Academic journal article Argumentation and Advocacy

Transforming Argumentative Dialogue through Prison Service-Learning Projects

Academic journal article Argumentation and Advocacy

Transforming Argumentative Dialogue through Prison Service-Learning Projects

Article excerpt

On February 16, 2014, offering a bold yet data driven plan, New York Governor Andrew Cuomo proposed to provide public financing for basic college-education programs in state prisons by introducing college classes in 10 prisons at a cost of $5,000 per inmate for the opportunity to earn a college degree ("Governor Cuomo launches initiative," 2014; Kaplan, 2014). Cuomo's plan seemed like a rational investment of taxpayer dollars. In a study recently published by the RAND Corporation, a nonprofit, nonpartisan research organization, it was found that incarcerated men and women "who participated in correctional education programs have a 43 percent lower chance of recidivating than those who do not" (Davis et al., 2013, p. xv); additionally, the study reported that "the odds of obtaining employment post-release among inmates who participated in correctional education (either academic or vocational/CTE programs), were 13 percent higher than the odds for those who did not" (Davis, et al., 2013, p. xvi). According to the Department of Justice, each dollar spent on enhancing education programs within prisons decreases incarceration costs by approximately five dollars during the first three years after an individual is released, a crucial period when those leaving prison are most likely to return (Bidwell, 2013).

Unfortunately, Governor Cuomo cancelled his innovative plan as a result of opposition from lawmakers in Albany. Arguments raised by those against the plan centered on the idea that taxpayers shouldn't have to foot the bill for "Attica University" claiming that tuition costs are rising for others. In a New York Times column (Kaplan, 2014) it was noted that members of the New York State Assembly proposed a "Kids Before Cons Act" to prevent federal dollars from being diverted to Governor Cuomo's plan. The fact that the proposed "Kids Before Cons Act" did not directly address the evidence demonstrating that educational programs are in the taxpayers' interest was of little concern to the New York assembly. Arguments that challenge educational programs such as this often fail to take into account data that support the value of prison educational programming in reducing the likelihood that the incarcerated will reoffend and be reintroduced into the prison community. Rather, oppositional arguments are often driven by a need to be tough on those who commit crimes; leniency toward people who commit crimes often derails political campaigns.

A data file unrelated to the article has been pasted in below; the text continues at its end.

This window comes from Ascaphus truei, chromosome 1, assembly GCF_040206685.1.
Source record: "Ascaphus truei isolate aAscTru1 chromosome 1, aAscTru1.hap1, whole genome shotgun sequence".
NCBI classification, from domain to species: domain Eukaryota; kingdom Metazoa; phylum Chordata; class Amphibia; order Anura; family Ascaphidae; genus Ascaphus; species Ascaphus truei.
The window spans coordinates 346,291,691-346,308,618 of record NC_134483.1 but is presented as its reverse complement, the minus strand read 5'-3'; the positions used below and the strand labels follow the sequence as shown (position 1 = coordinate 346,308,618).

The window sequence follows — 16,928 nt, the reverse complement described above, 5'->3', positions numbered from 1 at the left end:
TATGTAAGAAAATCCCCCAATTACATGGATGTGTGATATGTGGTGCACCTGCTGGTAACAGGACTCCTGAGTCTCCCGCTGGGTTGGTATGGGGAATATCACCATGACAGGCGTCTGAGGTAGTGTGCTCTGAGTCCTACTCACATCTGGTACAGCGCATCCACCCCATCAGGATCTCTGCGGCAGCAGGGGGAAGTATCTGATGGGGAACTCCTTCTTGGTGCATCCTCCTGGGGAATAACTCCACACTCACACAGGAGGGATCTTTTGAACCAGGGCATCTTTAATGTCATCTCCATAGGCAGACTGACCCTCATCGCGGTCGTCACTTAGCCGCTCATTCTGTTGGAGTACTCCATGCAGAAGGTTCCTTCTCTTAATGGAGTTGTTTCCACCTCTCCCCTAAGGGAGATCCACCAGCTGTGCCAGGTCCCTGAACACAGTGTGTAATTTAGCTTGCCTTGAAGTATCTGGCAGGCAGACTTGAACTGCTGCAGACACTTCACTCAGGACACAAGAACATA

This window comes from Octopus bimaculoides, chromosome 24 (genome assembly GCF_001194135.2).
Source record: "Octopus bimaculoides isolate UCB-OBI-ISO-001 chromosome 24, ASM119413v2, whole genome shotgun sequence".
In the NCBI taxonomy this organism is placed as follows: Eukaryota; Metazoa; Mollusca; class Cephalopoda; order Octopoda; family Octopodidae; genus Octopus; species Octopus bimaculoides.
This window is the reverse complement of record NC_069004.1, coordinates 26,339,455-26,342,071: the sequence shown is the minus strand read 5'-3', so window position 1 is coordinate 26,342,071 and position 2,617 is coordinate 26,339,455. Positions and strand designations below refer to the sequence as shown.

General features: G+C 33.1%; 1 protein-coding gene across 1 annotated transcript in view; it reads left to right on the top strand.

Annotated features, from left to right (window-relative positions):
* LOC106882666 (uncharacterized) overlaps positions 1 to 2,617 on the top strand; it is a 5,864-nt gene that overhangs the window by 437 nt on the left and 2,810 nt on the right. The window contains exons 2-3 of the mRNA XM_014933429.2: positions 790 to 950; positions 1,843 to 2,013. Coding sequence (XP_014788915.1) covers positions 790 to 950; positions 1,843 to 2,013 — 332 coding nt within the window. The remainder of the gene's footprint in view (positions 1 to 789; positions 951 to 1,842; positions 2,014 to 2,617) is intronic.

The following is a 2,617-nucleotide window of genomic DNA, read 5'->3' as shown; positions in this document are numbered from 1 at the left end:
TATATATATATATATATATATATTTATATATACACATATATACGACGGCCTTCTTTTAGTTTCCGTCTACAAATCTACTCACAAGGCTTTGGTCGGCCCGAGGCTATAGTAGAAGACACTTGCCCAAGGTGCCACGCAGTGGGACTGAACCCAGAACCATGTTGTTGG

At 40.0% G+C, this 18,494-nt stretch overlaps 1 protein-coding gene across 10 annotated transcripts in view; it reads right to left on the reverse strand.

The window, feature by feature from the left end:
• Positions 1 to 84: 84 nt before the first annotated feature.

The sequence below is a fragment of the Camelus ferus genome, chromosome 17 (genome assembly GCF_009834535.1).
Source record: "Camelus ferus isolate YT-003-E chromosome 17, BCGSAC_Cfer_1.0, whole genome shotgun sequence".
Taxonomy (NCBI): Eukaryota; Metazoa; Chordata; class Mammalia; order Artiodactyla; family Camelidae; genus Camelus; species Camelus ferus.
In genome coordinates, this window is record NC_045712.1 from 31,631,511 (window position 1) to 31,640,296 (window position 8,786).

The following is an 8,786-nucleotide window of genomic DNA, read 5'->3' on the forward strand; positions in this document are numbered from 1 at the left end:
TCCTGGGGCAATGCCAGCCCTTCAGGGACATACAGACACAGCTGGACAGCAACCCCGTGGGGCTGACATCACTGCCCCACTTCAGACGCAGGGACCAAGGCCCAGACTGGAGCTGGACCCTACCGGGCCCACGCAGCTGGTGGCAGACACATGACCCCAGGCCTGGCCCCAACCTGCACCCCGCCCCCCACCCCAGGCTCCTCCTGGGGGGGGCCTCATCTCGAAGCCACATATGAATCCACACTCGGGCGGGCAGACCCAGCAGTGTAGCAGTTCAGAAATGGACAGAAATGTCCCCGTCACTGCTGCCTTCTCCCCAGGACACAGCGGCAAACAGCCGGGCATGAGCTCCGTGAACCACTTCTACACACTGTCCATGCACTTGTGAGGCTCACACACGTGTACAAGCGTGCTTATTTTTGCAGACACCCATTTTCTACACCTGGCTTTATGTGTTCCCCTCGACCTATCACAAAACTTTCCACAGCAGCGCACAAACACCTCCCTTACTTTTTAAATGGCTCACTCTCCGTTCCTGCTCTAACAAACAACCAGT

The problem is not limited to New York. States are spending less on prison educational programs now than in 1982, despite the fact that state expenditures on corrections overall have consistently increased during this time. Across states, spending on educational programming in correctional facilities has dropped from a high of 33 percent of total state expenditures in 1982 to a low of 29 percent of total state expenditures in 2010 (Bidwell, 2013). Within the state of Michigan, the funding of correctional facilities accounts for a greater share of the general budget than any other state. While the correctional facility budget has increased, the amount of money devoted to educational programming has not kept pace (Roelofs, 2014).

Inmates often leave prison without the critical skills needed to "start over" in a society where they have been incarcerated for considerable lengths of time. If ex-offenders leave prison without a way to earn a living upon their return home, they are less likely to have a successful transition back into society (Mathis, 2014). Research has found that individuals who are incarcerated are more likely to find employment if they have participated in education programs in prison (Skorton & Altschuler, 2013).

To cultivate a more informed citizenry and a public more receptive to arguments that reimagine current public policy, we take up the promise of service-learning as a pedagogy that has the potential to transform argumentative discourse and create space for both compassion and rationality in a politically contested learning environment. …

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